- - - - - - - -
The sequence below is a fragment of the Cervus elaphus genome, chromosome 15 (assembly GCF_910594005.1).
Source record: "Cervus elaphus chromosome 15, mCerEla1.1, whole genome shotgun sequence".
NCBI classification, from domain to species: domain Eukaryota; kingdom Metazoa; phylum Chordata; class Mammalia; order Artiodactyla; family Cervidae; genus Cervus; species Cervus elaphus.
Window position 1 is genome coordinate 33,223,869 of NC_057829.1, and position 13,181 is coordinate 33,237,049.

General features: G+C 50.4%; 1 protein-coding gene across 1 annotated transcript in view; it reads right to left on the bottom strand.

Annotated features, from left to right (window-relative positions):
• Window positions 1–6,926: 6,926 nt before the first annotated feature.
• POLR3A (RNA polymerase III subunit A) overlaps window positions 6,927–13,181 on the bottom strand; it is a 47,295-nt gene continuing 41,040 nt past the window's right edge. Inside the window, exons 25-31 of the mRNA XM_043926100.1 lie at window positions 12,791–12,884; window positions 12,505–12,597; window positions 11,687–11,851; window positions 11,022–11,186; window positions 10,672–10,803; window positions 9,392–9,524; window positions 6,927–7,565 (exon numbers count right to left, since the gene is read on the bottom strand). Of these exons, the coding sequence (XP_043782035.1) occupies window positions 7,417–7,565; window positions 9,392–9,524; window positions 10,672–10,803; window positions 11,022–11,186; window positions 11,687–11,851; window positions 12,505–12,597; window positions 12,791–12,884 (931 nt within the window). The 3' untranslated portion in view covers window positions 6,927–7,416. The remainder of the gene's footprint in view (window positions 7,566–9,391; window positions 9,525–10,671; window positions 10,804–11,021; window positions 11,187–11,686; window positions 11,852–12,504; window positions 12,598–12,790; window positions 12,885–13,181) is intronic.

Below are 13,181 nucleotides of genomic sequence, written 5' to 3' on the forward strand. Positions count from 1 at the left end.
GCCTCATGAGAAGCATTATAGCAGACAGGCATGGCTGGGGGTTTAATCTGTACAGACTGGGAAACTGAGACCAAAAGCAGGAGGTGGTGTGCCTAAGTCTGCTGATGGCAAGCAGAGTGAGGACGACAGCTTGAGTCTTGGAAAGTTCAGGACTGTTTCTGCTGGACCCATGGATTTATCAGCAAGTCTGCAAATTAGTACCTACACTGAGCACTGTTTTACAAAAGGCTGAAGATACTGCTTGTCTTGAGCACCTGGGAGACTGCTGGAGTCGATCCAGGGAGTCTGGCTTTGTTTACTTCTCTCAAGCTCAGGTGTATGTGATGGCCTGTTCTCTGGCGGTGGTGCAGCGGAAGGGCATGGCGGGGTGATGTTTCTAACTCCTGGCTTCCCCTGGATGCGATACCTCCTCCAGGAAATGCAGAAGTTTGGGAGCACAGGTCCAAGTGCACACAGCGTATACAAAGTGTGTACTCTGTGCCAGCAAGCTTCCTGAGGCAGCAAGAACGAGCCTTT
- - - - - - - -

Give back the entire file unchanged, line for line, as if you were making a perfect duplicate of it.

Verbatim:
The sequence below is a fragment of the Cervus elaphus genome, chromosome 15 (assembly GCF_910594005.1).
Source record: "Cervus elaphus chromosome 15, mCerEla1.1, whole genome shotgun sequence".
NCBI classification, from domain to species: domain Eukaryota; kingdom Metazoa; phylum Chordata; class Mammalia; order Artiodactyla; family Cervidae; genus Cervus; species Cervus elaphus.
Window position 1 is genome coordinate 33,223,869 of NC_057829.1, and position 13,181 is coordinate 33,237,049.

General features: G+C 50.4%; 1 protein-coding gene across 1 annotated transcript in view; it reads right to left on the bottom strand.

Annotated features, from left to right (window-relative positions):
• Window positions 1–6,926: 6,926 nt before the first annotated feature.
• POLR3A (RNA polymerase III subunit A) overlaps window positions 6,927–13,181 on the bottom strand; it is a 47,295-nt gene continuing 41,040 nt past the window's right edge. Inside the window, exons 25-31 of the mRNA XM_043926100.1 lie at window positions 12,791–12,884; window positions 12,505–12,597; window positions 11,687–11,851; window positions 11,022–11,186; window positions 10,672–10,803; window positions 9,392–9,524; window positions 6,927–7,565 (exon numbers count right to left, since the gene is read on the bottom strand). Of these exons, the coding sequence (XP_043782035.1) occupies window positions 7,417–7,565; window positions 9,392–9,524; window positions 10,672–10,803; window positions 11,022–11,186; window positions 11,687–11,851; window positions 12,505–12,597; window positions 12,791–12,884 (931 nt within the window). The 3' untranslated portion in view covers window positions 6,927–7,416. The remainder of the gene's footprint in view (window positions 7,566–9,391; window positions 9,525–10,671; window positions 10,804–11,021; window positions 11,187–11,686; window positions 11,852–12,504; window positions 12,598–12,790; window positions 12,885–13,181) is intronic.

Below are 13,181 nucleotides of genomic sequence, written 5' to 3' on the forward strand. Positions count from 1 at the left end.
GCCTCATGAGAAGCATTATAGCAGACAGGCATGGCTGGGGGTTTAATCTGTACAGACTGGGAAACTGAGACCAAAAGCAGGAGGTGGTGTGCCTAAGTCTGCTGATGGCAAGCAGAGTGAGGACGACAGCTTGAGTCTTGGAAAGTTCAGGACTGTTTCTGCTGGACCCATGGATTTATCAGCAAGTCTGCAAATTAGTACCTACACTGAGCACTGTTTTACAAAAGGCTGAAGATACTGCTTGTCTTGAGCACCTGGGAGACTGCTGGAGTCGATCCAGGGAGTCTGGCTTTGTTTACTTCTCTCAAGCTCAGGTGTATGTGATGGCCTGTTCTCTGGCGGTGGTGCAGCGGAAGGGCATGGCGGGGTGATGTTTCTAACTCCTGGCTTCCCCTGGATGCGATACCTCCTCCAGGAAATGCAGAAGTTTGGGAGCACAGGTCCAAGTGCACACAGCGTATACAAAGTGTGTACTCTGTGCCAGCAAGCTTCCTGAGGCAGCAAGAACGAGCCTTT